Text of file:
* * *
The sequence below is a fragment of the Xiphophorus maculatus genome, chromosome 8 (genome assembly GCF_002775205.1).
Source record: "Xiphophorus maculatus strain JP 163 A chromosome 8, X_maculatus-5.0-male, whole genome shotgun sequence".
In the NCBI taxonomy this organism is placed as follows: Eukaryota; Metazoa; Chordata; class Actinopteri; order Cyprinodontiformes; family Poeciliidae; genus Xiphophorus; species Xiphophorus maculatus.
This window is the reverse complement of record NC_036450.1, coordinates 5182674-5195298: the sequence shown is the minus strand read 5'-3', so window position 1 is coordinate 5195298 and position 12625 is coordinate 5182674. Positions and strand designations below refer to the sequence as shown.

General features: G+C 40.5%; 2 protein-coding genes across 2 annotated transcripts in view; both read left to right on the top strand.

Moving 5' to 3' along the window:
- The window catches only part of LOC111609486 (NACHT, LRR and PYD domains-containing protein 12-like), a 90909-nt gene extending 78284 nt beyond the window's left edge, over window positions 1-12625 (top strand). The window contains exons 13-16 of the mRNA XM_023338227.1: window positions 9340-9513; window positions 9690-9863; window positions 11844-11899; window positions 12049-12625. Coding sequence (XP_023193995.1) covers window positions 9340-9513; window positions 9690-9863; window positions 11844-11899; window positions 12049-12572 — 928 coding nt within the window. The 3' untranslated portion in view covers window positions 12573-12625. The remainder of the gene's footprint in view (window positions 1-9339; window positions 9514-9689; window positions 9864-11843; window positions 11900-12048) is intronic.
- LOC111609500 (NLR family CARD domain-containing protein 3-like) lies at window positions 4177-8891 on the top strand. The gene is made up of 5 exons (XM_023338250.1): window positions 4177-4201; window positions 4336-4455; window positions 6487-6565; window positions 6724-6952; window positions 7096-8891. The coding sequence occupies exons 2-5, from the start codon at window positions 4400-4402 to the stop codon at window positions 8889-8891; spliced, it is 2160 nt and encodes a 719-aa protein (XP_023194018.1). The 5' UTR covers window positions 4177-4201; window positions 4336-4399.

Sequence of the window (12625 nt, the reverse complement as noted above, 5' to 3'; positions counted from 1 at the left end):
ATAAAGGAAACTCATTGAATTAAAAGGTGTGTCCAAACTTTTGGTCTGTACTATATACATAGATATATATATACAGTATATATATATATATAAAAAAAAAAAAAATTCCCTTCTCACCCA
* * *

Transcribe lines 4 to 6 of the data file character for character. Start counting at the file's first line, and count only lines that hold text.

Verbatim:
This window is the reverse complement of record NC_036450.1, coordinates 5182674-5195298: the sequence shown is the minus strand read 5'-3', so window position 1 is coordinate 5195298 and position 12625 is coordinate 5182674. Positions and strand designations below refer to the sequence as shown.

General features: G+C 40.5%; 2 protein-coding genes across 2 annotated transcripts in view; both read left to right on the top strand.

Moving 5' to 3' along the window: